• > There would effectively be no software...

            All the software I use would still be available. So would most closed-source software: most does not come from the "larger software companies".
            • by Sancho (17056)
              The implications of vendor responsibility extend far beyond just large companies. The Linux kernel has had flaws, too. If someone was accountable for them, those people probably wouldn't continue writing software.

              I've rethought things, though, and I think that what would really happen is that only large software houses would exist, and they'd have to carry insurance on their products. That's effectively how they'd deal with being responsible for flaws. Software prices would be higher because of this, an
    • So just out of curiosity - how many versions should Adobe be fixing? I want my fix for Acrobat Exchange 1.0 (1993).
  • by Nemilar (173603) on Saturday February 09, 2008 @02:35PM (#22361632) Homepage
    Seriously, Adobe Reader has gotten huge in terms of file size, when compared to xpdf/kpdf/foxit/etc. I'm wondering if someone can explain to me what all this extra code is for? Obviously it must be doing something, but personally I've never seen the difference.
    • by calebt3 (1098475)
      I don't know what the exra code is doing, but the fact that only one of those alternatives you offered works in Windows, (ordinary) people's options are severely limited.
    • Re: (Score:2, Insightful)

      by domatic (1128127)
      Adobe appears to be moving away from PDF as "electronic paper" to "all singing all dancing Internet Document". You can now embed movies, audio, and javascript in PDF to make some sort of "active document". Personally, I think PDF has jumped the shark.
    • by B3ryllium (571199)
      DRM, most likely.
    • by perlchild (582235)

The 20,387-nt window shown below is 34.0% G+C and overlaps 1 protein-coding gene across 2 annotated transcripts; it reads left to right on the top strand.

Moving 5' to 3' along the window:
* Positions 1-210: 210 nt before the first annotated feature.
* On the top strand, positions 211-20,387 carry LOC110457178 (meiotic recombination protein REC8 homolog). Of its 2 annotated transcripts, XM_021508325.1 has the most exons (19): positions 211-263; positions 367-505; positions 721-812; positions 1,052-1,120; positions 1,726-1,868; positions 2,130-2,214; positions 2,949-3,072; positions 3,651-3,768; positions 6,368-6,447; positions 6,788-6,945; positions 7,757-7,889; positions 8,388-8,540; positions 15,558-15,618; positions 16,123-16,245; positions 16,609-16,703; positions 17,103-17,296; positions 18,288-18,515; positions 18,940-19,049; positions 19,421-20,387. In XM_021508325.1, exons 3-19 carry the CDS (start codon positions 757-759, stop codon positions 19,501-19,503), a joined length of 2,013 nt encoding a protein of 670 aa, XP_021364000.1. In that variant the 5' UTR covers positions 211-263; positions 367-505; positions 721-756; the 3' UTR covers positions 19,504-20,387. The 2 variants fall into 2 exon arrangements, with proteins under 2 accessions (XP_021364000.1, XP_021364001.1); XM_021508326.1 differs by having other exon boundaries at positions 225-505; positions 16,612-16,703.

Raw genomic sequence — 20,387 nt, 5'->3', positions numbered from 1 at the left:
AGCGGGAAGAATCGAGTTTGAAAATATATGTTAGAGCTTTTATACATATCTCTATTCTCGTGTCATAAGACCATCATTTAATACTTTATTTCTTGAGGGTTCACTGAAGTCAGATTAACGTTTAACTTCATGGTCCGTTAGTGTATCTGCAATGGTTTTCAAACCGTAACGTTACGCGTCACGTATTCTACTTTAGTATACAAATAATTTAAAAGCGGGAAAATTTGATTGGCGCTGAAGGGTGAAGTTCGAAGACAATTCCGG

Their various forms of DRM come to mind
    • I had to upgrade from Acrobat Reader 6 to 7 at work, more than a year ago. My memory is hazy and repressed but this is what I seem to remember.

      First you downloaded the upgrade installer for 7.0. It rebooted the computer. Then 7.0 started up, and downloaded the upgrade installer for 7.0.1. Then it rebooted the computer. Then 7.0.1 started up, and downloaded the upgrade installer for 7.0.2. Then it rebooted the computer. Then 7.0.2 started up, and downloaded the upgrade installer for 7.0.3. Then it rebooted t
    • Google to the rescue (Score:4, Informative)

      by plover (150551) * on Saturday February 09, 2008 @06:03PM (#22363430) Homepage Journal
      A quick Google turned up this list [daube.ch] of plugins, so if you want to pick and choose which bits of extreme uselessness you want to avoid, it makes it a bit easier. Seriously, does anybody think it's a good idea to let a PDF send an email?

      Anyway, if you remove any of those files from your Reader/plug_ins folder, Acrobat Reader won't load them at launch time. It speeds up loading time of ordinary PDFs tremendously.

      What I really really don't understand is why Acrobat Reader doesn't dynamically load those plug-ins only upon demand? Seriously, why does it need to bring in any of that extra code just to display a catalog page from a web site? Digital signatures? If the PDF doesn't have one, I don't need to load the code to verify it. Accessibility? I'm not handicapped, I don't need or use a screen reader, ever. eBooks? I've never bought one, and probably won't for many years to come. And I never, ever, ever want to let a PDF send an email. That's just WRONG.

      It's a tremendous load of crap, made worse by their "always load, just in case" philosophy.

    • by Bios_Hakr (68586)
      I use it because the model manuals I use have embedded 3d graphics:

      http://www.youtube.com/watch?v=F2dKBYRQj68 [youtube.com]

      It's nice when you can grab a part and spin it virtually to see exactly how the assembly should look.